Last night I spent a couple of hours modifying some built-in stitches that will hint at that texture. (Once the pilots are constructed and appliquéd in place I will add grasses to cover their shoes because the vegetation at the edge of the bank wasn’t mowed.

So now I have to take a deep breath and start in. This is it!

Wind Waiting II

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Wind Waiting – Foreground, Sea, Sky…

This morning I painted the fabric for sea, land across the bay and sky. I will accentuate the grey tone using a pale grey thread for the thread painting. The sky has come out a hazy, cloudy day. The sea is also greyish. The foreground is likely too wide, will have to try masking an inch or two to see how that looks. It will get thread painted with golden, brown threads in short vertical stitching to simulate the grass at the top of the bank.

Still using my paper cutouts of the three men.

Next step is to set a fusible stabilizer to the four background pieces and fuse them in turn on the muslin. Once that is done, I will work at the thread painting – it will take a couple of days, I’m sure.

To paint the fabric I used a mixture of a small amount of medium blue, pale yellow and strong red acrylic paint to create a muddy grey, added white to lighten it, then a bit of a darker blue to bring the mixture to a bluer grey. I wet the turquoise/white fabric for the sea then spread the paint on it using horizontal strokes with a wide sponge brush. Next I wet the solid white fabric and applied a very diluted wash of the same paint I used for the sea. The coast across the bay is a thin strip of grey fabric with a subtle print (crackle) – I used a bit of the same wash as the sea to end up with subtle hint of blue to help it blend with the sea and sky.

I laid the wet pieces of fabric on a layer of newsprint topped with paper towel to get rid of the excess paint, then hung them to dry using pants hangers in my laundry room. Turned on the fan I keep in that room and the painted fabric was dried within a short while. I press it and then laid each piece on the muslin. I’ve played with proportions trying to keep the horizon off the center line and have moved the men around so the central figure will also be slightly off the vertical midline. In my original photo the men are standing equidistant but I’m going to position the two figures on the right a bit closer together with the one on the left just a bit further to the left – that will affect the vertical positioning and draw the eye away from the center line.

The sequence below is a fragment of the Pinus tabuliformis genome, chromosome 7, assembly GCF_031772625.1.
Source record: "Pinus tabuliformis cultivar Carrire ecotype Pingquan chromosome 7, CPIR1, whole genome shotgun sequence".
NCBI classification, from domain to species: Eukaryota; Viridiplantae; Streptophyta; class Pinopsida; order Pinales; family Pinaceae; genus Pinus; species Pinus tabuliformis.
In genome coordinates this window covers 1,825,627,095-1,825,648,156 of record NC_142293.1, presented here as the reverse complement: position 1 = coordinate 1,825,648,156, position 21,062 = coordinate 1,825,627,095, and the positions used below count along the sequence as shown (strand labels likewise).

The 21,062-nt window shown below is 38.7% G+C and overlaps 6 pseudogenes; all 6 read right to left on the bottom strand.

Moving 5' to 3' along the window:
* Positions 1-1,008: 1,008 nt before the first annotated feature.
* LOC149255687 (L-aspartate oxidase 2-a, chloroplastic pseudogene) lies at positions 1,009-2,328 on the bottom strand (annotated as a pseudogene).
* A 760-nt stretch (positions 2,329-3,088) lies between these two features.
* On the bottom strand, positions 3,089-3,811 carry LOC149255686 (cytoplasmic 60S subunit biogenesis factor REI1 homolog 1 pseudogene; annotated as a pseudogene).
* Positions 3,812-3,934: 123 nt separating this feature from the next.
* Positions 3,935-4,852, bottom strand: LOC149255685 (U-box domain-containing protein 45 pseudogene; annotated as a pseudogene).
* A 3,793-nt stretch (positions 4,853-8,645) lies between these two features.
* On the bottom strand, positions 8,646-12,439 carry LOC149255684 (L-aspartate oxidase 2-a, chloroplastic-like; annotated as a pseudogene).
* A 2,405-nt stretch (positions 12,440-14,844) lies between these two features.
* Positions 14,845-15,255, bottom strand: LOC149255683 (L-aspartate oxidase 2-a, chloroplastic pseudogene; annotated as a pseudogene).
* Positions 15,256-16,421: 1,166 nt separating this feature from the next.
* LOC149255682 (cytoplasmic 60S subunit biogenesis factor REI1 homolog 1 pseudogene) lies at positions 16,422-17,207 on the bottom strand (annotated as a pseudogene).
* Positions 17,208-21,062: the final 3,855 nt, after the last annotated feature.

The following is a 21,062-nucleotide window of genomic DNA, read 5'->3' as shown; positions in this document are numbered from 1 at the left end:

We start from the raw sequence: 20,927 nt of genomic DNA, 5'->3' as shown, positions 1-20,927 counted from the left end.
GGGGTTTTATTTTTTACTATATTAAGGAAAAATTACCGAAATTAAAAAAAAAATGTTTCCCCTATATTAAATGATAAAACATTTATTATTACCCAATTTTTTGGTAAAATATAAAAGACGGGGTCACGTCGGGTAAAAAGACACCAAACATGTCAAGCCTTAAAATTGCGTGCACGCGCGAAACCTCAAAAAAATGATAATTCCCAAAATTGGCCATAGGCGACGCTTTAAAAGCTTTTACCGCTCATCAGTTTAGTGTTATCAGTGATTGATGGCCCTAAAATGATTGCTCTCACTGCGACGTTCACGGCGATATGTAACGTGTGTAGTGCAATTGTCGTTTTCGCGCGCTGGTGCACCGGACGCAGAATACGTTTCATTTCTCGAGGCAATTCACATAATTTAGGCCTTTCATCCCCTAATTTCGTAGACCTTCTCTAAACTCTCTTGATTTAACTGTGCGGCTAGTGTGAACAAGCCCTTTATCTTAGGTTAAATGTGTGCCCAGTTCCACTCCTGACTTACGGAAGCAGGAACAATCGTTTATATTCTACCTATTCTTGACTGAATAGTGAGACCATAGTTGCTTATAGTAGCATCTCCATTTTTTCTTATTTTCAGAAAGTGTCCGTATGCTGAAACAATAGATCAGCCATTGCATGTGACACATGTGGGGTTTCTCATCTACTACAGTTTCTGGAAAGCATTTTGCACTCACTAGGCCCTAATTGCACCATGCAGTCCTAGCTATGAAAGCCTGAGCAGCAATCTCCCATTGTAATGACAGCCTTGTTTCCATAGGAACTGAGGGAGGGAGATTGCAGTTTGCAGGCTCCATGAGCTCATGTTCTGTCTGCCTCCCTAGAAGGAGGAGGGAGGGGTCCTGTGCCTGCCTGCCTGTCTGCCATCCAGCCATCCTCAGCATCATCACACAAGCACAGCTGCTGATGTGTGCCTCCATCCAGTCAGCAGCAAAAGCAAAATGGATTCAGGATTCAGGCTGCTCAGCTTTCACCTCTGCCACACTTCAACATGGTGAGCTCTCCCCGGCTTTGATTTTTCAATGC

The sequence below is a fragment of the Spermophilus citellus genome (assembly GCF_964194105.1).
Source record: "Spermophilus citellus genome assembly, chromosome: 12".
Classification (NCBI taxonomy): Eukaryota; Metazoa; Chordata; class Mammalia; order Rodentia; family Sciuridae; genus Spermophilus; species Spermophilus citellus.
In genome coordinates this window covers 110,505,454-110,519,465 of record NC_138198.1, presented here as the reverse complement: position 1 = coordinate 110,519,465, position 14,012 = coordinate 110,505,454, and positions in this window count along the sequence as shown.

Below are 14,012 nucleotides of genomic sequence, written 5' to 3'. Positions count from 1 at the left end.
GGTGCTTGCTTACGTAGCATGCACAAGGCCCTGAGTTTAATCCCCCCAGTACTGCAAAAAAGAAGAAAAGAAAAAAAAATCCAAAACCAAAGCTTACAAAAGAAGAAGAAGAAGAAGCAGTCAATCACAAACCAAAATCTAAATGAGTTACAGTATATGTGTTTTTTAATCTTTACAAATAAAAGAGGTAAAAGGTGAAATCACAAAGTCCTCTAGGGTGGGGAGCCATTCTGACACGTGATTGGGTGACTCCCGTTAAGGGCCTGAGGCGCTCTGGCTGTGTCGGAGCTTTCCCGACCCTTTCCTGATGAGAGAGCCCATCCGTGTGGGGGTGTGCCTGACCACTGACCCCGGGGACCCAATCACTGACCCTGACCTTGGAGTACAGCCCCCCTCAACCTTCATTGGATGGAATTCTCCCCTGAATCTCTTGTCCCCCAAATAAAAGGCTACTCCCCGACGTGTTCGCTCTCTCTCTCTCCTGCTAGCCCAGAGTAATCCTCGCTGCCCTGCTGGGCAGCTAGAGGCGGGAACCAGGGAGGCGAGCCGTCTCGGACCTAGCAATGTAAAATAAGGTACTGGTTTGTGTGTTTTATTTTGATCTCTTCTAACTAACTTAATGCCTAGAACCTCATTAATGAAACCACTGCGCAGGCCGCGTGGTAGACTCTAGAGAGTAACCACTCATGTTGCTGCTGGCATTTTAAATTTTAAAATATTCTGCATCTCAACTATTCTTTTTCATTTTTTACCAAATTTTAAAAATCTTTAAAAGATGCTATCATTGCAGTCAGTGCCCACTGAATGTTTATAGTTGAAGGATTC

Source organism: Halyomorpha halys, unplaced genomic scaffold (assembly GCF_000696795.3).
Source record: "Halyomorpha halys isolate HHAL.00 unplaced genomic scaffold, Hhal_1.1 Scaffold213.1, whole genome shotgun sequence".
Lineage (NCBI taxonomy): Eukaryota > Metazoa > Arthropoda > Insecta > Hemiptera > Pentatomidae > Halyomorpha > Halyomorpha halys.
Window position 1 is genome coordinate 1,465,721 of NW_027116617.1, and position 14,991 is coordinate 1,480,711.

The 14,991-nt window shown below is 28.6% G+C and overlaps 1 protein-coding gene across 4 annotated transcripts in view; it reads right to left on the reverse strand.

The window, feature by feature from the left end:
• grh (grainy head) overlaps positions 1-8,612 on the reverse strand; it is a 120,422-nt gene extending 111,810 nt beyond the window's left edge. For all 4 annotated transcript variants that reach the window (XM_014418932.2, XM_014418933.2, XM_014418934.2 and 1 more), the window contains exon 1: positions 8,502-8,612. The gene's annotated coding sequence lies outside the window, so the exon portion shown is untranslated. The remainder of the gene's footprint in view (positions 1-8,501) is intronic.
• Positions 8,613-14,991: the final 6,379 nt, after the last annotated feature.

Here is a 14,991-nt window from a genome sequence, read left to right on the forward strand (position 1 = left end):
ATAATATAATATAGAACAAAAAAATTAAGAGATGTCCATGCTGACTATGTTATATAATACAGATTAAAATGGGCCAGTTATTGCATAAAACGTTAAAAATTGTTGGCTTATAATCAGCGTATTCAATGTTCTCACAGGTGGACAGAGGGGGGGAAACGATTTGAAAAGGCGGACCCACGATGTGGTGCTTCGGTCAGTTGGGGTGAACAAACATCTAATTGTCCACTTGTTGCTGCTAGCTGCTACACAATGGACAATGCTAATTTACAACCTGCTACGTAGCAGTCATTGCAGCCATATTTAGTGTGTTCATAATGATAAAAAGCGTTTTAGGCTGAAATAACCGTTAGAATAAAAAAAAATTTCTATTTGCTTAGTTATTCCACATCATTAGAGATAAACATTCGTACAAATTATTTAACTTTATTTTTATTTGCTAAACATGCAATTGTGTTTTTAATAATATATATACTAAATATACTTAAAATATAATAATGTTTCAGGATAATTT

So on to the next step – fusing the background fabrics to the muslin. Actually, I will first have to fuse the muslin to a stiff, heavyish stabilizer just so I have some heft to work with when I go to thread paint.

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Background Fabrics Fused in Place

Now to the thread painting.

Wind Waiting

I’ve started:

I cut out a piece of muslin as my base – 34″ x 30″ to give me lots of potential border space. Marked out the actual dimensions 20″ x 30″; have marked the horizon (the shore across the bay) and an indication of the land. For the moment I have laid a strip of green fabric to show the bank the guys are standing on (it’s autumn, so the immediate foreground will likely be a more brown colour).

For the moment, the paragliding pilots are paper cutouts 11″ tall just to give me an indication of how the overall composition might turn out. I can tell I will likely foreshorten the sky since I think the pilots appear just a bit too small for the scene – but those dimensions will easily be adjusted once I’ve got water, land, and sky applied and thread painted in place.

So now to paint water and sky – it’s a windy dark day so both will be shades of grey-blue.